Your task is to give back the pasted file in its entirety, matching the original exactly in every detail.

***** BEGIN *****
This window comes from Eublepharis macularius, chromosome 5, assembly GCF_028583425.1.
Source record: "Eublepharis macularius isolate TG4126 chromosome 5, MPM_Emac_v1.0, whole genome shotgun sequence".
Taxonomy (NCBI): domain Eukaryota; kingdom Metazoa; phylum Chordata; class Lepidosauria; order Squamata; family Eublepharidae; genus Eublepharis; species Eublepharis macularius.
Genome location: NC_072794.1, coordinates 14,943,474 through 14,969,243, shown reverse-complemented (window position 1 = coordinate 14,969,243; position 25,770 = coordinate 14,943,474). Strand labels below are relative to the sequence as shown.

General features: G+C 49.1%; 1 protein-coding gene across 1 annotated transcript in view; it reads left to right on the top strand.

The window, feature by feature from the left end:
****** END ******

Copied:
This window comes from Eublepharis macularius, chromosome 5, assembly GCF_028583425.1.
Source record: "Eublepharis macularius isolate TG4126 chromosome 5, MPM_Emac_v1.0, whole genome shotgun sequence".
Taxonomy (NCBI): domain Eukaryota; kingdom Metazoa; phylum Chordata; class Lepidosauria; order Squamata; family Eublepharidae; genus Eublepharis; species Eublepharis macularius.
Genome location: NC_072794.1, coordinates 14,943,474 through 14,969,243, shown reverse-complemented (window position 1 = coordinate 14,969,243; position 25,770 = coordinate 14,943,474). Strand labels below are relative to the sequence as shown.

General features: G+C 49.1%; 1 protein-coding gene across 1 annotated transcript in view; it reads left to right on the top strand.

The window, feature by feature from the left end: